A federal magistrate judge recommended Tuesday that a transgender girl at the center of a lawsuit over restroom and locker room access be able to use the girls’ locker room at her Illinois high school, writing that the Constitution doesn’t protect students against having to share such facilities with their transgender peers.
In an 82-page report, Magistrate Judge Jeffrey T. Gilbert sided against a group of students and parents who sought a preliminary injunction to force the girl to use the boys’ locker room or a private bathroom while the court moves forward with the case.
The case is one of many that challenge the Obama administration’s efforts to expand bathroom access for transgender students based on their gender identity rather than their birth certificates.
Gilbert wrote that a preliminary injunction was an “extraordinary remedy” and said the plaintiffs, who argued that the policy violated their parental and privacy rights, did not show they were likely to win the case on the merits.
“High school students do not have a constitutional right not to share restrooms or locker rooms with transgender students whose sex assigned at birth is different than theirs,” Gilbert wrote.
“A transgender person’s gender identity is an important factor to be considered in determining whether his or her needs, as well as those of cisgender people, can be accommodated in the course of allocating or regulating the use of restrooms and locker rooms,” he continued. “So, to frame the constitutional question in the sense of sex assigned at birth while ignoring gender identity frames it too narrowly.”
The report now goes to U.S. District Judge Jorge Alonso, who has the final say over whether to reject or grant the plaintiffs’ request to bar the student from the girls’ locker room while the case proceeds.
School bathrooms and locker rooms have become battlegrounds in the fight for LGBTQ rights in the months since the Education Department directed educational institutions receiving federal funding to allow transgender students to use facilities that match their gender identity.
The policy, which isn’t legally binding, prompted lawsuits by opponents who argue, among other things, that the federal government trampled student privacy, encroached on states’ rights and exceeded Obama’s constitutional authority.
The Obama administration contends that the accommodations for transgender students are civil rights protected under Title IX of the Education Amendments of 1972, which prohibits discrimination by educational institutions receiving federal funding.
In August, a federal judge in Texas temporarily froze the policy, saying the administration may have overstepped its authority and ruling that a legal challenge by a group of states was likely to succeed.
The same month, the U.S. Supreme Court stayed a lawsuit by a transgender boy in Virginia who sued his local school board after it implemented a policy forcing students to use bathrooms that match the sex on their birth certificate. And earlier in the year, the Obama administration sued the state of North Carolina to block the state’s “bathroom bill,” which bans transgender people from using bathrooms that don’t correspond to their biological sex.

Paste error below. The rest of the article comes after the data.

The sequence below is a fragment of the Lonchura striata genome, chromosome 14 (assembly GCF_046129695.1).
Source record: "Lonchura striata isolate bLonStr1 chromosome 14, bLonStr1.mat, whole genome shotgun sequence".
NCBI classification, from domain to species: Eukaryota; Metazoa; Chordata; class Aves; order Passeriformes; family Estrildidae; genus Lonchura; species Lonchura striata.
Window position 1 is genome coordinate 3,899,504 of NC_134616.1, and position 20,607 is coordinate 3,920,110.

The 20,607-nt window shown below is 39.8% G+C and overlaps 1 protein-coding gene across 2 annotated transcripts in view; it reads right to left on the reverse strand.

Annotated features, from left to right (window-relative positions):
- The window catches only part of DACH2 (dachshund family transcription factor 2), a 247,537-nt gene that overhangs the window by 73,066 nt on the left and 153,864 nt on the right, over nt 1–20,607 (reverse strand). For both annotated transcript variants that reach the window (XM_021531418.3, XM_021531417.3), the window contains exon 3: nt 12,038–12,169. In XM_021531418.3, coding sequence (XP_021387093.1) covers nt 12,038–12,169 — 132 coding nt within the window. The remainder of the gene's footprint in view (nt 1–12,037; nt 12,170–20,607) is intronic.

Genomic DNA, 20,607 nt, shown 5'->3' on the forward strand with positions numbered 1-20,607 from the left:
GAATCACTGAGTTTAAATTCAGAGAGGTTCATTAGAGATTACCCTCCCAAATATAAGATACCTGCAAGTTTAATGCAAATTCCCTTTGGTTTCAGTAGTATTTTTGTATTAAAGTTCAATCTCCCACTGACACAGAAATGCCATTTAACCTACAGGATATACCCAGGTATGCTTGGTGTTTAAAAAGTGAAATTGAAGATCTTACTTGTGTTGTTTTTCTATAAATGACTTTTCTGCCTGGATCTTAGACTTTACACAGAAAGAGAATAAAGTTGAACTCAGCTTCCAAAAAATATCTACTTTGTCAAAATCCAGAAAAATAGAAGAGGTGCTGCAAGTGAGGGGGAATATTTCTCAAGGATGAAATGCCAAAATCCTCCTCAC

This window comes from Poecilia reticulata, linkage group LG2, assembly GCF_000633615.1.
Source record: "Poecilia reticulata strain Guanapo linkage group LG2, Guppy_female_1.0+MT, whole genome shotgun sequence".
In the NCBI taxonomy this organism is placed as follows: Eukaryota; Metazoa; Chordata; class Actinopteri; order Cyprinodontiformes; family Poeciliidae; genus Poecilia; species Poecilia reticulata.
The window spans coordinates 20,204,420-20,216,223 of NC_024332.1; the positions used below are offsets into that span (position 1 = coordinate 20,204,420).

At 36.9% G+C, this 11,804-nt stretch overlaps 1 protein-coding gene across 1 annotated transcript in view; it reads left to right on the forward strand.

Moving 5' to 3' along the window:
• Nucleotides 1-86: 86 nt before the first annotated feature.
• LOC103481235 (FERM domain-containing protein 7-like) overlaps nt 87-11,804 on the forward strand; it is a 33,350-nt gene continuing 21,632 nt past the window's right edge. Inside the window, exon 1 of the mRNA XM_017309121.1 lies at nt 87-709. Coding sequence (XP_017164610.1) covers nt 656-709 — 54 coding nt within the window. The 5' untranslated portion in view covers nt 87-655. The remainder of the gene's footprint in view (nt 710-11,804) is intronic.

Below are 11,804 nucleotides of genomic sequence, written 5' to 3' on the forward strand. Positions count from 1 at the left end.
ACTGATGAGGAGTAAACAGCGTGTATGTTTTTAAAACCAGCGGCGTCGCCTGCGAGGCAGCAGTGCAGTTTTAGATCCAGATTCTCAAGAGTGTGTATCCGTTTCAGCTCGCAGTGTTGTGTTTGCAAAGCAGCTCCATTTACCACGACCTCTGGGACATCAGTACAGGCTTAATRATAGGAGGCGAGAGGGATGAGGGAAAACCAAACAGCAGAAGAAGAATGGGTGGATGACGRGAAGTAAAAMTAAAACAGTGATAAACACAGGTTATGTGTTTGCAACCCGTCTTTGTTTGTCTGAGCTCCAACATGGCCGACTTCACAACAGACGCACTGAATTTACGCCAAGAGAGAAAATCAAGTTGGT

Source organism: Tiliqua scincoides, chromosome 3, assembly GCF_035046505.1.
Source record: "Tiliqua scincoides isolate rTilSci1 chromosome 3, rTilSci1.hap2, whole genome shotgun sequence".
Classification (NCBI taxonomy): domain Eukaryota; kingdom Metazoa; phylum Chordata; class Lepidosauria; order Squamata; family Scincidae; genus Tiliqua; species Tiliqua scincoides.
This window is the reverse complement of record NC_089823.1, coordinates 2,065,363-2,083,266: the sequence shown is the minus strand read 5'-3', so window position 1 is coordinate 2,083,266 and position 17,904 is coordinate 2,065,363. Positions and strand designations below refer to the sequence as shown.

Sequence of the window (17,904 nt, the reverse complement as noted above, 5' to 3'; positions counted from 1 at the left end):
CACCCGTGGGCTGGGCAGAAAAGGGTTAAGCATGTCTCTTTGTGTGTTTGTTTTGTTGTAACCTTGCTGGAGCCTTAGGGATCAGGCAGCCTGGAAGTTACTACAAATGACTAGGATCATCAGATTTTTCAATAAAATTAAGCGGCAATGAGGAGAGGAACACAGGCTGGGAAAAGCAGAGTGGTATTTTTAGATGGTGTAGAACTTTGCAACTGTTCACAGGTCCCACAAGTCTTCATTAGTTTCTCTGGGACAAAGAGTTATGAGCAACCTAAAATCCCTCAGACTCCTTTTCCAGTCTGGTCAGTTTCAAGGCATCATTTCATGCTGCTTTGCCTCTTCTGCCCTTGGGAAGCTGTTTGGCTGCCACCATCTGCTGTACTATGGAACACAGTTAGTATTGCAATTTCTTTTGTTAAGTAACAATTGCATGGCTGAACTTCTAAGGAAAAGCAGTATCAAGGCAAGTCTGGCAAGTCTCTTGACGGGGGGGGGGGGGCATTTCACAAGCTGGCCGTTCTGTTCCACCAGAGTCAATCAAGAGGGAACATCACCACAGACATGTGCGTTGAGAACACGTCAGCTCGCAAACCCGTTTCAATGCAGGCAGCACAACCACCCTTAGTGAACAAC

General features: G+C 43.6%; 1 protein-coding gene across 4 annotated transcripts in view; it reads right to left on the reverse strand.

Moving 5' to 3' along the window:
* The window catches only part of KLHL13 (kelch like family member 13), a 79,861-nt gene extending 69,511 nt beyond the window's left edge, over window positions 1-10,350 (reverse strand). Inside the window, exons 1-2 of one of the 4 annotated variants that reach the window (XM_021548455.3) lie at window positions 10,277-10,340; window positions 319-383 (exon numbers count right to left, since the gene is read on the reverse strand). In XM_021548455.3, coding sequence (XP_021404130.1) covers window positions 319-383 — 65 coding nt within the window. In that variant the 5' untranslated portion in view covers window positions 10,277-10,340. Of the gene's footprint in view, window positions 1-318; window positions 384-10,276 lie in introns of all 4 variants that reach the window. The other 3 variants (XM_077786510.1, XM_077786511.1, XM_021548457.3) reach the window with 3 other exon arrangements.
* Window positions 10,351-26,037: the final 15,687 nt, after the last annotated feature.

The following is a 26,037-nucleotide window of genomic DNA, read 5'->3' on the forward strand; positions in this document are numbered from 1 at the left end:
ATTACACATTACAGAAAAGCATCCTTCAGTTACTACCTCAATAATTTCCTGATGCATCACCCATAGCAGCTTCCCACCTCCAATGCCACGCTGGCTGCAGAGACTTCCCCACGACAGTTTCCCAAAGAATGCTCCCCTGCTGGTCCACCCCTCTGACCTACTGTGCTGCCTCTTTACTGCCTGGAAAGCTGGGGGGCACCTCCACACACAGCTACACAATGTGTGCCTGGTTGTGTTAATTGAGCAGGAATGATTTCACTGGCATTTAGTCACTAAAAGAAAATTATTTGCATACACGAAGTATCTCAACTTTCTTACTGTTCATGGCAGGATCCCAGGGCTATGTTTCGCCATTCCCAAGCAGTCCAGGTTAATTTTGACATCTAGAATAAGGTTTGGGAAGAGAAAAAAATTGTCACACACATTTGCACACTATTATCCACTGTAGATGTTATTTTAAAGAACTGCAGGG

The Illinois lawsuit was brought by a group of four female students, one male student and their parents from Fremd High School in Palatine Township, and names the Education Department, the Justice Department and the school district as defendants. The plaintiffs allege their Title IX rights were violated by the Obama administration’s policy and the school’s agreement to let the transgender girl — referred to as “Student A” — use the girls’ locker room.
Gary McCaleb, an attorney for the plaintiffs, said in a statement Thursday that the magistrate judge’s recommendation “threatens the dignity and privacy” of students by forcing them to share a locker room with the transgender student, whom he called “a biological male.”
“Young students should be not be forced into an intimate setting like a locker room with someone of the opposite sex,” McCaleb said. “We are hopeful that the federal courts will ultimately decide in favor of the privacy rights of all students.”
Gilbert said he wasn’t swayed by the plaintiffs’ claims that sharing a locker room with a transgender student caused them great harm. He noted that the school had allowed transgender students to use restrooms consistent with their gender identity since 2013.
“If Student Plaintiffs did not know they were using restrooms with transgender students during this three-year period, it is hard to say this is a conscience shocking policy,” Gilbert wrote.”Alternatively, if some Student Plaintiffs were aware transgender students were using restrooms consistent with their gender identity during that time and did not complain about it, then it also is hard to say that state of affairs shocks the conscience.”
According to the report, the transgender student had agreed to use a private changing stall in the girls’ locker room, and the school had offered private changing areas separate from the locker room for students who were uncomfortable undressing near her. The judge said students were free to use those alternatives, and rejected claims that students would abuse the policy.
“Put simply,” Gilbert wrote, “this case does not involve any forced or involuntary exposure of a student’s body to or by a transgender person assigned a different sex at birth.”
The judge’s report follows a similar ruling in Wisconsin last month, in which a federal judge issued a temporary order compelling a high school in Milwaukee to let a transgender boy use the boys’ bathroom. In that case, U.S. District Judge Pamela Pepper said the boy, Ashton Whitaker, had suffered “physical repercussions from the policy as well as emotional repercussions.”